Although neck pain doesn’t get a lot of attention as a migraine symptom, it’s actually more common than nausea, a hallmark symptom of migraine.1 In a recent study, 69% of people with migraine had neck disability and 92% with chronic migraine did. Researchers also found that people with migraine have more neck pain, more trigger points in the neck, more tenderness in neck muscles and less range of motion than those without migraine.2
The degree of neck pain disability in people with chronic migraine and episodic migraine was the focus of “Neck Pain Disability Is Related to the Frequency of Migraine Attacks: A Cross‐Sectional Study,” published in the June 2014 issue of the journal Headache. Researchers found that:
- Neck pain disability is high for both people with episodic migraine (69%) and those with chronic migraine (92%).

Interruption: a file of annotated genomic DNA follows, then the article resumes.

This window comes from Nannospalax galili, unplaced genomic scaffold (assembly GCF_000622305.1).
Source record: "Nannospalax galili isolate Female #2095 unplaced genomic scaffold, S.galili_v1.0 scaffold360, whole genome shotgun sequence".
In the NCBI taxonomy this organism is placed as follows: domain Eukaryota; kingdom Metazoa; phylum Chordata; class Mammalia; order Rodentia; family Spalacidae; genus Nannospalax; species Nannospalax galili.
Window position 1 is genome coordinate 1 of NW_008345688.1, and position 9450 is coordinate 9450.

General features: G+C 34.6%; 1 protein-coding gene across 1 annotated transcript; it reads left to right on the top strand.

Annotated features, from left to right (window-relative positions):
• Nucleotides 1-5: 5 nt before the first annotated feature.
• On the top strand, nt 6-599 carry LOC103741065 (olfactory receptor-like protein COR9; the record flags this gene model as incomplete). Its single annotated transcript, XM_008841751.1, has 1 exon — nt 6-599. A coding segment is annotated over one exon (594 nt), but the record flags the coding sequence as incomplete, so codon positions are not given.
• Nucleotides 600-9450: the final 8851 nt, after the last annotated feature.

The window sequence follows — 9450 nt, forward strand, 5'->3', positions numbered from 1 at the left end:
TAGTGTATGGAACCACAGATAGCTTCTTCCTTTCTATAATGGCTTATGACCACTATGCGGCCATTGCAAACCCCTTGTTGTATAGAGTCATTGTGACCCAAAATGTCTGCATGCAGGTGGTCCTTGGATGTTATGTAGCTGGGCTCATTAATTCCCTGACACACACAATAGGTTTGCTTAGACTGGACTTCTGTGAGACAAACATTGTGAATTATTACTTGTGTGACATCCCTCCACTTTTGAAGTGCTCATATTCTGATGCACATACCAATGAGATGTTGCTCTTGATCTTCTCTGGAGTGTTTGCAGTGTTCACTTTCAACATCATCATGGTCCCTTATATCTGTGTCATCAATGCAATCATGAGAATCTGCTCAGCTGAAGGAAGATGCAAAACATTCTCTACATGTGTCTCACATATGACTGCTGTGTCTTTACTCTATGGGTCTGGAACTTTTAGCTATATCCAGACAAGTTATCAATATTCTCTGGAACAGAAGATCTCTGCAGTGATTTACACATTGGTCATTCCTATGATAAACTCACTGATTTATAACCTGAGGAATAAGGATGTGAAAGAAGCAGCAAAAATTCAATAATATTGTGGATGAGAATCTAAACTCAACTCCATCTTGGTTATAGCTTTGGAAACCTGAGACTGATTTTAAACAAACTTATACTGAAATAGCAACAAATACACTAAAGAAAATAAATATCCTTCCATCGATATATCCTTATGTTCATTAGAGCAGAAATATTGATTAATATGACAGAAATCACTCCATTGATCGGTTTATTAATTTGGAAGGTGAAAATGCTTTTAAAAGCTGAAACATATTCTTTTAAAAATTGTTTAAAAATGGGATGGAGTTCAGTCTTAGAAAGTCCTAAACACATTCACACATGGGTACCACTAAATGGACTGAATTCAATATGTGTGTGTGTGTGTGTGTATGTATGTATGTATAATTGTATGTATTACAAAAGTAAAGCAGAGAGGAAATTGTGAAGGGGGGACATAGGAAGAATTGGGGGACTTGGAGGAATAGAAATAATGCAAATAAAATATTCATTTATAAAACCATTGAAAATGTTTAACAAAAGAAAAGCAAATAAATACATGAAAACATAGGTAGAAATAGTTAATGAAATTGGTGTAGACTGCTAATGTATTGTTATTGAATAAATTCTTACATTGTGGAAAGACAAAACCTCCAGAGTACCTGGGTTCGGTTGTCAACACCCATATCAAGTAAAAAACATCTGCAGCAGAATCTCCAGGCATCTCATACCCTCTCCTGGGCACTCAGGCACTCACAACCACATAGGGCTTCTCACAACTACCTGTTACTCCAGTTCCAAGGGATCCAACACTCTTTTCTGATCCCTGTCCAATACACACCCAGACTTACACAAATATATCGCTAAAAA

- People with chronic migraine are more likely to have neck pain than those with episodic migraine, but if a person has neck pain, the degree of disability is similar whether a person has episodic or chronic migraine.
- People with chronic are more likely to have any disability due to neck problems, including severe disability, than those with episodic migraine.
- Neck pain is a significant predictor of migraine-related disability no matter what the frequency or severity of a person’s migraine attacks are.
Researchers recommend that doctors consider the contribution of neck pain in a patient’s migraine-related disability and suggest possible techniques for managing neck pain and, thus, migraine disability. These include education about posture and self-management of neck pain as well as physical therapy.
Do you have neck pain with migraine attacks? Does the neck pain persist between migraine attacks? What techniques have you found useful in managing neck pain?